When prepend fails, what next? (3)
We began this short series with a simple problem—what do you do if your inbound traffic across two Internet facing links is imbalanced? In other words, how do you do BGP load balancing? The first post looked at problems with AS Path prepend, while the second looked at de-aggregating and using communities to modify the local preference within the upstream provider’s network.
There is one specific solution I want to discuss a bit more before I end this little series: de-aggregation. Advertising longer prefixes is the “big hammer” of routing; you should always be careful when advertising more specifics. The Default Free Zone (DFZ) is much like the “commons” of an old village. No-one actually “owns” the routing table in the global Internet, but everyone benefits from it. De-aggregating don’t really cost you anything, but it does cost everyone else something. It’s easy enough to inject another route into the routing table, but remember the longer prefix you inject shows up everywhere in the world. You’re fixing your problem by taking up some small amount of memory in every router that’s connected to the DFZ in the world. If everyone de-aggregates, everyone has to buy larger routers and more memory. Including you.
There is a fine line between using a commonly held resource and abusing a commonly held resource. If everyone abuses the commons because it “does not cost them anything,” what results is the tragedy of the commons. Once a set of commons are ruined, it’s very difficult to recover the original intent and trust relationships that caused the commons in the first place. So before you de-aggregate, you should think about whether or not it is really necessary.
Is this really necessary? Does it really matter if your two inbound links are not balanced? There may be financial reasons why it does matter, such as the costs of the two links, or the cost of bursting over a set level on one of the two links. These are certainly considerations, but it might make more sense to modify the sizing of the available links rather than putting a technical solution in place that will need to be managed and maintained.
Remember everything you configure will eventually break, and everything that breaks results in a call at 2AM. Think through the options you have available before putting a optimization in place.
Are there ways I can limit the damage to the commons?
Returning to our original network, is it possible to de-aggregate in a way that pulls traffic from AS65001 into AS65004, but doesn’t impact the table size of anyone these two providers are connected to? Most providers to, in fact, allow you to not only send a community to set the local preference within their AS, but also to block the advertisement of any particular route to their peers. You might need to play around with these communities a bit to understand the relationship between the community and inbound traffic flow; for instance, what impact will blocking the advertisement of a more specific to the transit peers of one upstream versus blocking the route to some set of customers connected to the provider? As there is no way for you to directly know how and where the provider is connected. You can work directly with the provider to sort out what to advertise where while reducing your global impact, or you might just need to play around with different combinations to see what works best.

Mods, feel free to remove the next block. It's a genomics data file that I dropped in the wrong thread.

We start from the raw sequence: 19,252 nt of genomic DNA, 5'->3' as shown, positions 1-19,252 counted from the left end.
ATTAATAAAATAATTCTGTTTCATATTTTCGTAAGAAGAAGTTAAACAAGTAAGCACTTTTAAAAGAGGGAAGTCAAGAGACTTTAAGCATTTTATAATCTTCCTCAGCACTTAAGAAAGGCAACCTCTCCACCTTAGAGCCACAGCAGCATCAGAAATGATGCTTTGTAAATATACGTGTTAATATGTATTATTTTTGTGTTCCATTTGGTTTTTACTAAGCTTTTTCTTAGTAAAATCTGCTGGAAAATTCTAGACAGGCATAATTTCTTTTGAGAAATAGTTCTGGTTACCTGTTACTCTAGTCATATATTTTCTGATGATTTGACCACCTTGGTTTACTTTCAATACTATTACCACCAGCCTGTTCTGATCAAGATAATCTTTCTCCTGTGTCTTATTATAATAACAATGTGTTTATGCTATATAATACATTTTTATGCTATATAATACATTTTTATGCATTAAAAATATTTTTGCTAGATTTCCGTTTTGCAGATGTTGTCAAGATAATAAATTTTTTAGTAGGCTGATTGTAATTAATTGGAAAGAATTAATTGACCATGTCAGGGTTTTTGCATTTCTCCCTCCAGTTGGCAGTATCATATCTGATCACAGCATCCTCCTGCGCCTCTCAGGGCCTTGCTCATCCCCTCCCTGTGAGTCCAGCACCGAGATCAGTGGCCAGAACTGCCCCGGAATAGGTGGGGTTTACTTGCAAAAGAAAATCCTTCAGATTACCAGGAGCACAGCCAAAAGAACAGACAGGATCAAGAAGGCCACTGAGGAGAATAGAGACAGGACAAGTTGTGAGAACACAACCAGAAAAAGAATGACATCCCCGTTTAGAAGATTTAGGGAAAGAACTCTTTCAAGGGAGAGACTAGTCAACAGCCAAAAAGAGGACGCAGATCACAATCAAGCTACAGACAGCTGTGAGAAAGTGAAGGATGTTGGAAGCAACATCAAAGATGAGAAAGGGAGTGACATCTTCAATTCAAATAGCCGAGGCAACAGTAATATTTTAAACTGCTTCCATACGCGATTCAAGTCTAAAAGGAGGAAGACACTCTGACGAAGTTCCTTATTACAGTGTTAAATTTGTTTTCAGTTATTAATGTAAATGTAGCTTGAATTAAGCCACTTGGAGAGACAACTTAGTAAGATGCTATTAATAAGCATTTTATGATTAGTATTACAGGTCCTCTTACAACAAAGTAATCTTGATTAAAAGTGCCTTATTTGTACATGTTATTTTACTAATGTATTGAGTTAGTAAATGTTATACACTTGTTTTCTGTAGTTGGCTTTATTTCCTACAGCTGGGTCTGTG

Is my peering the right peering? Another option is to think through who you are peering with. Assume, for a moment, that you are peering with one more regional provider, and one more global provider. In this case, your customer base is going to play a large role in which provider sends you more traffic.
For instance, if you are a regional bank, or health care provider, most of your customers are going to be connected to a regional provider (rather than a tier 1), and hence you are likely to receive most of your traffic on the regional provider’s link. If, however, your business is more global, the regional provider is not going to send you a lot of traffic—mostly just people who happen to be accessing your network from within your region. In this case, the imbalance between the two inbound links should be expected.
An observation: if this is so, maybe it is better to peer with two providers that will bring you closer to your customers. If your customers are global, maybe it’s better to peer with two providers at the national or global level, rather than one global and one regional—and the other way around. Perhaps it is better to balance your inbound traffic by carefully considering who your customers are, and how to best reach them, than it is to try and play engineering tricks to draw equal amounts of traffic over the networks of two completely different kinds of providers.
The bottom line is this: the engineering solution is the last solution you should reach for. I know—we are all engineers here, and there’s nothing quite like getting under a heavy load and solving it with a nice, long set of configuration commands that make you feel like you spent your money well in buying that big hunk of iron racked up in the DMARC.
But real engineering begins when you ask the background questions, and really understand the problem.
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